Wednesday, April 22, 2009

Backstage at FIGARO: A Chat with Chorusmaster Beth Kirchoff

Our interviews with the behind-the-scenes Figaro artists continues today as we check in with Beth Kirchhoff, Seattle Opera's Chorusmaster since the February 2000 production of Lakmé .

Photo by Rozarii LynchJD: Beth Kirchhoff, this season at Seattle Opera has featured two big chorus operas (Aida and Pearl Fishers), two operas with no chorus (Elektra and Bluebeard’s Castle/Erwartung), one opera with only childrens’ chorus (A Midsummer Night’s Dream) and now Le nozze di Figaro, which has a smaller role for chorus. Is the chorus schedule always that unpredictable? How do you make sure you have enough good singers when you need them?

BK: Actually, this season is rather unusual in the wide variety of demands for chorus....I LOVE that about my job. I was fortunate to be Interim Artistic Director at a local wonderful girl's choir a few years ago, and that truly helped to keep me more up to date with kids’ voices and their vocal abilities for the YAP production.

Our chorus at SOA consists of a regular group of 36, who are offered contracts for 2 years at a time, and a roster of another 10 who are given "first crack" at the work whenever we need a larger group, say for a Verdi opera.

Also, I am constantly in process of auditioning new voices, in order to keep a running list of available extras.

JD: What makes a great chorus member? What do they have in common with the kind of singers who play principal roles, and how are they different? What do you listen for when you’re auditioning potential chorus members?

BK: Great choristers are born, not made! First requirement to sing in an opera chorus is a healthy-sized, lovely, clear voice. I also listen for blendability, accurate pitch, and excellent language skills. A love for drama and a sense of humor helps too.

The initial university/private vocal training is pretty similiar to a principal artist...basic "big voice", advanced degrees at a good music school, private vocal training. Our choristers have made life decisions to remain in Seattle and we benefit from that for sure!

JD: Take us through the process of preparing the chorus for an opera like Le nozze di Figaro. What kind of materials do you give them ahead of time? How long does it take them to learn their music and staging?

BK: The process begins months before an opera opens. With most operas, we begin music rehearsals about three months before opening night, and send out music about a month before that. For Le nozze di Figaro, our part is very small, (about 10 min of actual music!). So we only have three music rehearsals, all music is memorized by the end of those, and about four staging rehearsals. All of our rehearsals take place in the evening, because many of our choristers also have full-time day jobs. During the production weeks, these folks are working two jobs, very busy people.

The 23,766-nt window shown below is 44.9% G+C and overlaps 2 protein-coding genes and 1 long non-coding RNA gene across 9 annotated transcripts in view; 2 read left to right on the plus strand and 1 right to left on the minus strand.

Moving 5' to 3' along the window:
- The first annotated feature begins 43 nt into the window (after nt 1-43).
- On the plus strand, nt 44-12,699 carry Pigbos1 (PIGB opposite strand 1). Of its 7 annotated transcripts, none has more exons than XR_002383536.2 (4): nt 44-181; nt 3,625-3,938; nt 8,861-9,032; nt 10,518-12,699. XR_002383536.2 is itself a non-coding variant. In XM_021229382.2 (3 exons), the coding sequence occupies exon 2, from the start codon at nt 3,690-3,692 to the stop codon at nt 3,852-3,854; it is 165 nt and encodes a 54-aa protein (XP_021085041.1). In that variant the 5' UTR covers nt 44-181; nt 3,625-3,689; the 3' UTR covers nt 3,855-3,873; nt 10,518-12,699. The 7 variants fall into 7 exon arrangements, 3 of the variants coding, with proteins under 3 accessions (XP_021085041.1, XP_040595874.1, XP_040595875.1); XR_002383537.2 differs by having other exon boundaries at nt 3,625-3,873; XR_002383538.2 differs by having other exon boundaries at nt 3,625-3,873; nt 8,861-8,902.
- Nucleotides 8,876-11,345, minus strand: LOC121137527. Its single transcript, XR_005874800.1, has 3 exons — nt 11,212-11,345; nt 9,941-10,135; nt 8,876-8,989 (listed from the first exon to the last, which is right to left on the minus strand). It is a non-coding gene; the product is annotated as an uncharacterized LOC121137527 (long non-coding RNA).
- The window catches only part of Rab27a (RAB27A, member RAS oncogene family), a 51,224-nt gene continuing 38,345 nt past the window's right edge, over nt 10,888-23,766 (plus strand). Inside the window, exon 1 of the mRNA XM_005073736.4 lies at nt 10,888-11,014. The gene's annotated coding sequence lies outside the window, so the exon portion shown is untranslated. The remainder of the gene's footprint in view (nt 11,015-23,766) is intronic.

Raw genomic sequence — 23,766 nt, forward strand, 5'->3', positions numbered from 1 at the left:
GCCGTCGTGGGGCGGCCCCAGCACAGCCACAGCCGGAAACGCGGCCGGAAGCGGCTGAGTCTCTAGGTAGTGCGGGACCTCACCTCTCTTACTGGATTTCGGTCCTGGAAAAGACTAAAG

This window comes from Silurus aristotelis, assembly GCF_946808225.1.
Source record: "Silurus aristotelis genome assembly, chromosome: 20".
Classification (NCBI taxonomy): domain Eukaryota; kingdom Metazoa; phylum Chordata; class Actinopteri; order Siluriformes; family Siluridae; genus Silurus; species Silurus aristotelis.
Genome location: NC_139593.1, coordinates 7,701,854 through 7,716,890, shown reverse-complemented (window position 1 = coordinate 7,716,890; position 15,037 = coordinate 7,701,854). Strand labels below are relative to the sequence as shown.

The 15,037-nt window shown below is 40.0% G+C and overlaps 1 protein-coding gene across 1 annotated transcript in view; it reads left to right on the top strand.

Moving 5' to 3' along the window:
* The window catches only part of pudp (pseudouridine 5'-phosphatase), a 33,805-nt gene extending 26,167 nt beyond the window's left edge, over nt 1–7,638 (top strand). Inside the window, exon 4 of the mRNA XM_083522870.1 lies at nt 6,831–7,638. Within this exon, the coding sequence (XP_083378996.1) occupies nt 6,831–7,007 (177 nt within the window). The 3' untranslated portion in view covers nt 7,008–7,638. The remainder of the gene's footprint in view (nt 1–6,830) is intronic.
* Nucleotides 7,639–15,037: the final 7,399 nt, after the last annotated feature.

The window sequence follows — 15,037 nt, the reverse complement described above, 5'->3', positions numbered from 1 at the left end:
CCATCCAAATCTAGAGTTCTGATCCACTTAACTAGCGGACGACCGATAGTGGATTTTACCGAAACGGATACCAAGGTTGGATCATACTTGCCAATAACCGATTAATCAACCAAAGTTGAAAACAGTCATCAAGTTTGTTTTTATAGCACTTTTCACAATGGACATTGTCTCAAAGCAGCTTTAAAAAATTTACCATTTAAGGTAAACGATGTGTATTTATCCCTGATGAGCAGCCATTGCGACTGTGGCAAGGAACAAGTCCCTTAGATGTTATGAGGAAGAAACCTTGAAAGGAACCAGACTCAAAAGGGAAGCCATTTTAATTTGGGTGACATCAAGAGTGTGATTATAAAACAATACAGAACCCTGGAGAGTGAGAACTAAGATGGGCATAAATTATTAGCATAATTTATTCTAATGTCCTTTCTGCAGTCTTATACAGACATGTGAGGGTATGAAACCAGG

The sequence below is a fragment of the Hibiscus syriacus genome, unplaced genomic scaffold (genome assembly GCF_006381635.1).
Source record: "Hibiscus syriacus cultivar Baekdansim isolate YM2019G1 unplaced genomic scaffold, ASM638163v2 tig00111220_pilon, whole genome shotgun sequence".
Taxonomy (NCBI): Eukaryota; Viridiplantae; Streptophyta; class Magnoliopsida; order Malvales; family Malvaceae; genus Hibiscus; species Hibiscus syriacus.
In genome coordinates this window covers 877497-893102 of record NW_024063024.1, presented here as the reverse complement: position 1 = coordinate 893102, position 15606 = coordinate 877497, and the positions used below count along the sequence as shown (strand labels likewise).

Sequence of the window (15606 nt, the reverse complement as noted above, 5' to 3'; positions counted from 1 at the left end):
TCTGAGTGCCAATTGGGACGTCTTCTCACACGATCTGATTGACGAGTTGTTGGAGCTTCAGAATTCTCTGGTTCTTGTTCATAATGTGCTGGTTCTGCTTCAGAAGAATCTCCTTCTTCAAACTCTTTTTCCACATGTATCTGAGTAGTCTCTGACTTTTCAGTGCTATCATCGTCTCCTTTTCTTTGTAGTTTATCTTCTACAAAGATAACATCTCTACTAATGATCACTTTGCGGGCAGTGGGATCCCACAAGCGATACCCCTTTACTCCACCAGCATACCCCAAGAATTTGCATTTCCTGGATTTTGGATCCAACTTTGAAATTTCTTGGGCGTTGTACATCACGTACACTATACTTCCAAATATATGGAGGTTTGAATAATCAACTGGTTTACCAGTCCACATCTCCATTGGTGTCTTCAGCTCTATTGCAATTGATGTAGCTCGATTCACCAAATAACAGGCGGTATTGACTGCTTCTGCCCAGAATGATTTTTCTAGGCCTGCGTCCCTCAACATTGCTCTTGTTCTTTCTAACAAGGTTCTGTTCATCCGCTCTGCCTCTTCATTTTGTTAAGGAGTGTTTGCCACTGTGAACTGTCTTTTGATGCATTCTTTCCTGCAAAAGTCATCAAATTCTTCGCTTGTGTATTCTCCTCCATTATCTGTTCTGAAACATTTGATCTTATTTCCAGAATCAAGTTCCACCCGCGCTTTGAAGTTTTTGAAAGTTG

JD: So what do the chorus members do to pass the time when they’re just hanging out backstage, waiting for the Count and Countess to stop arguing about who’s hiding in the closet?

BK: When they aren’t onstage, choristers are free to read, knit, review the words of next scene, listen to other music, study other music scores, etc. It’s never dull back there!

JD: What’s the trickiest part of the opera, for the chorus? Most solo performers would say that Mozart looks easy on the page, but is terrifying to perform because it’s so exposed; his music is so perfect, any mistake a performer makes is going to be noticed. Is that true of the choruses, too?

BK: Mozart choruses are generally not so tricky musically--the big challenge is to stay focused and energetic ONSTAGE, after such long periods OFFstage, maintaining the connection with the drama while you were away!

JD: What’s your favorite moment in Le nozze di Figaro?

BK: My personal favorite moment is in the Act 4 Finale, when Figaro, for one brief moment, sings "Tutto e tranquillo e placido"--all is tranquil and peaceful...beautiful Larghetto and melody in the orchestra as well, before all hell breaks loose and the plotting, scheming, and deceit picks back up. For a brief moment, we revel in the beauty of the night, his voice, his confidence in victory.....just for about 30 seconds!


  1. Although the chorus has a smaller role in this opera, I want to take this opportunity to express how much I appreciate the chorus in any opera. For me they are the backbone of most operas, supporting and expressing all that goes on. The combined power of many voices merged together. One unforgettable moment was the music of the chorus at the end of Act one in MacBeth. It was a sheer blast of passion! Whew!

    Thank you Ms. Kirchoff in sharing a bit of what goes on in preparation and behind the scenes.